1. Grace – Paul used this word 116 times in his writings which express the unmerited favor of God towards all undeserving sinners, which means all Christian believers. It is the term he uses in Ephesians 2:8-9 to express that salvation is totally the work of God and comes not through any human effort (“not of works”). Grace was at the heart of Paul’s gospel. For Paul, the grace of God leads us to live a holy life, for it his God’s grace that teaches believers to deny “ungodliness and worldly lusts and to live soberly, righteously and godly, in this present world” (Titus 2:11-12). It was the grace of God that turned Paul—a legalist of his day—into a humble and faithful servant of Christ (1 Cor. 15:10).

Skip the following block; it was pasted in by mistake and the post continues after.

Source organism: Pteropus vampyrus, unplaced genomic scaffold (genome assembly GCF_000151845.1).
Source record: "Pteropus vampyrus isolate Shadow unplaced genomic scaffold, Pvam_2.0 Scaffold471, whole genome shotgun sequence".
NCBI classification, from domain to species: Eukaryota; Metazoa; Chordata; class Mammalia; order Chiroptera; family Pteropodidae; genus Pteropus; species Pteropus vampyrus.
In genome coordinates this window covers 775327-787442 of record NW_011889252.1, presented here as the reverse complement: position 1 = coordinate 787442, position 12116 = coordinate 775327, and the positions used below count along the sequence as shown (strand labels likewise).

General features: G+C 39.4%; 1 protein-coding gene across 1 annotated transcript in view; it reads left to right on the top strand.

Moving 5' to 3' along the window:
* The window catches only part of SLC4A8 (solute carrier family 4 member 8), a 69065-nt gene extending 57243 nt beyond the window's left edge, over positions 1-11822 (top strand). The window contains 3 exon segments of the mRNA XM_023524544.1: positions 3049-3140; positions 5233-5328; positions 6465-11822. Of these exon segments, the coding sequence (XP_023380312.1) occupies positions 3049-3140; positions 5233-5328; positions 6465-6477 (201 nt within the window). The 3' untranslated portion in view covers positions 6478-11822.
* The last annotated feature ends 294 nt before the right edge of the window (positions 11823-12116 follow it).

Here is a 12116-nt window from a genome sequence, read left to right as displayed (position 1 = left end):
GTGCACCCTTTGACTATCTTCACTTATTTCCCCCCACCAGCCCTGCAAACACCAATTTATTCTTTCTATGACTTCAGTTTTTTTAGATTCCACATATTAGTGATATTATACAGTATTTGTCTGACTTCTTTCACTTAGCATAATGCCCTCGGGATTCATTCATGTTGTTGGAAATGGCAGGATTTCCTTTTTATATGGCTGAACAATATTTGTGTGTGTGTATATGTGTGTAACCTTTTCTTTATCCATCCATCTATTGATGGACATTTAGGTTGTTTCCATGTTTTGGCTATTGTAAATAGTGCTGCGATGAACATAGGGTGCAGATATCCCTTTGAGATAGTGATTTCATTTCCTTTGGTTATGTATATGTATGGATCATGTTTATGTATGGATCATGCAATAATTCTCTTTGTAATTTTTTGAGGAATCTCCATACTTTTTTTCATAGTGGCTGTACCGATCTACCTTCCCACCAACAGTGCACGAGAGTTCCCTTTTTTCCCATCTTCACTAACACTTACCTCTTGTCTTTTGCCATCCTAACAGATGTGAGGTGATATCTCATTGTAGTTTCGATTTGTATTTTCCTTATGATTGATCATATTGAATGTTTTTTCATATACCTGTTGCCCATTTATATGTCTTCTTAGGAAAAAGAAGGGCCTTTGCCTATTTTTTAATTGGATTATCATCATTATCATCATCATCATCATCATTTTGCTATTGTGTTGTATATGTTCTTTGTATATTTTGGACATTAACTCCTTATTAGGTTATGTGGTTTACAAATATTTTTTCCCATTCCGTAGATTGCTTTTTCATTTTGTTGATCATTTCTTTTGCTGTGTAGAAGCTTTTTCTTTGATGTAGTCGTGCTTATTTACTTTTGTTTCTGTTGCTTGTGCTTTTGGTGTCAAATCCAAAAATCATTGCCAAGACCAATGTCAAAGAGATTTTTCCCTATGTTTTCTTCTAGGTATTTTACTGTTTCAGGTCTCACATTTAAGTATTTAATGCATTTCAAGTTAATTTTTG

2. Peace – The primary and basic idea of the biblical word “peace” (Hebrew, shalom; Greek, eirene) is completeness, soundness, wholeness. It is a favourite biblical greeting (Gen. 29:6; Luke 24:36), and is found at the beginning or end of the NT epistles except James and I John. Peace is a condition of freedom from strife whether internal or external. Security from outward enemies (Isa. 26:12), as well as calm of heart for those trusting God (Job 22:21; Isa. 26:3), is included.
3. Grace and peace were the most common salutation of Paul. To Paul, there is no peace in the heart; no calm in the storms of life until a person enters the grace of God by faith. You can only experience true peace when you receive Christ as your personal saviour. (Rom. 3:21-31). Grace and peace both come from God our father and from the Lord Jesus Christ.
Illustration: God’s Unmerited Favor